Review: Majority World Theology

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Majority World Theology: Christian Doctrine in Global Context

Edited by Gene L. Green, Stephen T. Pardue and K.K. Yeo (IVP Academic)

Christianity has declined in Europe and North America—from where centuries of missions and theological and biblical study has come. By contrast, Christianity has grown significantly in Africa, Asia and Latin America—the three continents containing the majority of the world’s population. Unfortunately, the vibrancy of theology in the so-called Majority World has been largely overlooked in Europe and North America. Majority World Theology is a response to that oversight.

The book is not small; it is nearly 700 pages and the size of a reference book. It is divided into six sections like a systematic theology, each section focusing on a different doctrine—God, Jesus, the Holy Spirit, salvation, the church and last things. Each section includes several essays from varying perspectives collected over six years of annual conversations with scholars and pastors around the world.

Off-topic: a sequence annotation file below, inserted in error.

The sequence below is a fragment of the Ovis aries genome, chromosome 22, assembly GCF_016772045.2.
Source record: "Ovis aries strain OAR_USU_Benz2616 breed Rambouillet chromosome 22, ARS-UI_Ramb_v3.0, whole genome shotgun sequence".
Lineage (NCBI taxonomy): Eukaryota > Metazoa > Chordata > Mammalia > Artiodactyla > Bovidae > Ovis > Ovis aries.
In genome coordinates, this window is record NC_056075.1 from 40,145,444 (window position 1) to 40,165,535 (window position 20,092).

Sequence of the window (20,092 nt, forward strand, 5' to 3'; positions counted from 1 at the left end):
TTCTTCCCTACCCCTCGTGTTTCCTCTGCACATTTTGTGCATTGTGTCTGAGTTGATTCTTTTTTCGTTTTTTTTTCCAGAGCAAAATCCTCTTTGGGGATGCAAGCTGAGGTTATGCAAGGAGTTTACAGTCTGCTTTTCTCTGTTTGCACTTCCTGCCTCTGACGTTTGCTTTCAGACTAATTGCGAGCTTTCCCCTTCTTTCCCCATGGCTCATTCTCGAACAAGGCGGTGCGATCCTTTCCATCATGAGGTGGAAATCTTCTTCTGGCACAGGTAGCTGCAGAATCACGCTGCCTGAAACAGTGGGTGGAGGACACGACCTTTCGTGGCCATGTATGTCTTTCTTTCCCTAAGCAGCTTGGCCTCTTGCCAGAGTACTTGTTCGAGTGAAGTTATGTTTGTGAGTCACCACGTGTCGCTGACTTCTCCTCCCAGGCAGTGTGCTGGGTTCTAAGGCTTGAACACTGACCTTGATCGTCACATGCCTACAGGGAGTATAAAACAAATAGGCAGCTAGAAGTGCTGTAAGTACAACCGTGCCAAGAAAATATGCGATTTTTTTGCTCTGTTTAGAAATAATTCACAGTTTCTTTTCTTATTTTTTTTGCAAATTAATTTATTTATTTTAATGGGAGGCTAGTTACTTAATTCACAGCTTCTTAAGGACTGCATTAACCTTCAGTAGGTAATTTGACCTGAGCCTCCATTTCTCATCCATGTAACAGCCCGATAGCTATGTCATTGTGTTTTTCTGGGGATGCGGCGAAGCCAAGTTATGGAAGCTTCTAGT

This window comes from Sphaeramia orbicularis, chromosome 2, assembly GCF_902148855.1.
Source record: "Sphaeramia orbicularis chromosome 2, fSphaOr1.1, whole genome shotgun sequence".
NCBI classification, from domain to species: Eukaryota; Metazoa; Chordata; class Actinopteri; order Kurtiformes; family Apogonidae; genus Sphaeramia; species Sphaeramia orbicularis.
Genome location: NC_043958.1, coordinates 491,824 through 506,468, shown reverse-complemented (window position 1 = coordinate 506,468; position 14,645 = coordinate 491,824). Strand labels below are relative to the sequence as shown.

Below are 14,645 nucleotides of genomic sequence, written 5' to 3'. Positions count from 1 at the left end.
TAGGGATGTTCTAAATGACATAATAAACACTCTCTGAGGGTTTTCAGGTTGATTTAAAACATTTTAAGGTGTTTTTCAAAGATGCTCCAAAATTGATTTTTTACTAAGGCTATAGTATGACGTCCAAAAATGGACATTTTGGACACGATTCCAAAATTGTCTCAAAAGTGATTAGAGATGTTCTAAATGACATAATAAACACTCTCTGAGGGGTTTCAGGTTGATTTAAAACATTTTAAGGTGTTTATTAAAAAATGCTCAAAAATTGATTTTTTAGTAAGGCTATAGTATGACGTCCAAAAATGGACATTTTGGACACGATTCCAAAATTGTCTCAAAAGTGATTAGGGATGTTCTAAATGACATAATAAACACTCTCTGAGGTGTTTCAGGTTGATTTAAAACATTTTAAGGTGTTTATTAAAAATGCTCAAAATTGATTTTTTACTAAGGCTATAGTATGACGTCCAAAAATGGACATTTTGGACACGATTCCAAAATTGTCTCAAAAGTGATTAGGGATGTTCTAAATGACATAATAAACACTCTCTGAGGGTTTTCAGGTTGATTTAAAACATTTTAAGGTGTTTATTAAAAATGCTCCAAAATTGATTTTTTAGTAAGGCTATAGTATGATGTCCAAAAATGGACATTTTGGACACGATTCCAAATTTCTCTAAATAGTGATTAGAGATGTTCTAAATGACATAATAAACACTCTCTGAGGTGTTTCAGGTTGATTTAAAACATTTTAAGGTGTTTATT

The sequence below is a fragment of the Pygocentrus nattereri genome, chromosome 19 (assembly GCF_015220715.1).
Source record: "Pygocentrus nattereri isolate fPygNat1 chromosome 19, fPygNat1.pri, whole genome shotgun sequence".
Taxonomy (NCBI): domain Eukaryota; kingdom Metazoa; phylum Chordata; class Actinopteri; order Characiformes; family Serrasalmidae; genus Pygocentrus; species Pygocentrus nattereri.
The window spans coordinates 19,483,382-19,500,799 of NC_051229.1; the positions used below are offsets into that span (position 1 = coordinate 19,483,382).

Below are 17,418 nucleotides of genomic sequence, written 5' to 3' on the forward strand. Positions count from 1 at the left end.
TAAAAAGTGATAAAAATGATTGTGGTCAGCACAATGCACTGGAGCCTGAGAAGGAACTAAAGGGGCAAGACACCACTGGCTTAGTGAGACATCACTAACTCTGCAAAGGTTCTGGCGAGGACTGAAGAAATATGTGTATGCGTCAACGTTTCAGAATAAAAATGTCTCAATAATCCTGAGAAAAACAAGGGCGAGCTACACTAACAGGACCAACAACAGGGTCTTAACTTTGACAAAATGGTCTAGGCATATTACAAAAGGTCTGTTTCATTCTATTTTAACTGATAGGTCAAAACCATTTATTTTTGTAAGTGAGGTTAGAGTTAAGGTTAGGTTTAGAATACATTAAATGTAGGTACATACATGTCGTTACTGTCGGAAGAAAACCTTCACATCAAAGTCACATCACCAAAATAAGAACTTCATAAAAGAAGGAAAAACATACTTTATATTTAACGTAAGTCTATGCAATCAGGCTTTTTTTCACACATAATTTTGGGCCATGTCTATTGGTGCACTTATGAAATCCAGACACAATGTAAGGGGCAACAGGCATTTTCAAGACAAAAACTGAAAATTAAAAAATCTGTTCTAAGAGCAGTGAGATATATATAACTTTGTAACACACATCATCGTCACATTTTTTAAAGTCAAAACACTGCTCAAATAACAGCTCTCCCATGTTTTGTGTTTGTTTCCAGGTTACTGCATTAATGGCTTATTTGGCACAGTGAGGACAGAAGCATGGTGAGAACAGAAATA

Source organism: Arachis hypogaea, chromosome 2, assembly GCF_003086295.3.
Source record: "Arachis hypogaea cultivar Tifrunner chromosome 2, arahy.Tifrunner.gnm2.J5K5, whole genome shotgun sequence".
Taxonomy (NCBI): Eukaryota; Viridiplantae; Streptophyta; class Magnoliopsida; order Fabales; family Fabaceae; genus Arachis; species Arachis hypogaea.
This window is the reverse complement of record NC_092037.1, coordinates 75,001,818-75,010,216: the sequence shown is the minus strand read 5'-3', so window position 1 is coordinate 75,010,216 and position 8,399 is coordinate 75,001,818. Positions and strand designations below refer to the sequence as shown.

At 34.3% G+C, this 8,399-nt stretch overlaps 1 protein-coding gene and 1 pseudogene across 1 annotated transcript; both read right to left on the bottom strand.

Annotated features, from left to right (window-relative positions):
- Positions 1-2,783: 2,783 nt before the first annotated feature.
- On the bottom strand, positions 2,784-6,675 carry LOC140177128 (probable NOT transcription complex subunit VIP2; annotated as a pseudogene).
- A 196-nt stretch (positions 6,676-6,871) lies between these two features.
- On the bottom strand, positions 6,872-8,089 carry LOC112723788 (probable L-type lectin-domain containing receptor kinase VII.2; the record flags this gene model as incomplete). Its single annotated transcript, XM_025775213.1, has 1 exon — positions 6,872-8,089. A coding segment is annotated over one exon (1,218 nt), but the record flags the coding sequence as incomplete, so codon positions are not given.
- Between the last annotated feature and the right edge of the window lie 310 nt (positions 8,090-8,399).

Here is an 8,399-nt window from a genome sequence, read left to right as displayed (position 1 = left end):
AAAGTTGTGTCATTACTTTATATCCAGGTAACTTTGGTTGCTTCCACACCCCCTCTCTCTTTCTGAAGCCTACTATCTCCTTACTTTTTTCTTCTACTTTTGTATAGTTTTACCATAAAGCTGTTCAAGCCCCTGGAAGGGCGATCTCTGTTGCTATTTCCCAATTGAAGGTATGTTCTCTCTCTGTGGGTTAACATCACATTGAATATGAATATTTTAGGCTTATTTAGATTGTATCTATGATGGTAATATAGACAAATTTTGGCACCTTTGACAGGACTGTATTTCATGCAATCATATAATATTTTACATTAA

Essays on the Holy Spirit offer an example of the book’s content. A Kenyan scholar argues for the unifying power of the Holy Spirit to overtake the division arising from teachings about spiritual gifts. A Cameroonian scholar, who earned a Ph.D. from Baylor University, examines the pragmatic and deeply spiritual nature of much African theology, which informs the posture of African theology toward imported Western theology. Another essay explores the question of what Christians are “to make of God’s occasional encounters with” peoples in the Americas before the Europeans arrived. Indian, Chinese and Argentinian Christians also contributed essays to this section.



Majority World Theology can help those ministering in diverse settings to gain a deeper appreciation for their brothers and sisters in Christ who see Jesus through different eyes. It ought to be part of every theology and ministry student’s education. For a church thinking about partnering with another church of a different nationality or ethnicity, insights from this book should be included in their deliberations.

Eric Black, executive director, publisher, editor
Baptist Standard


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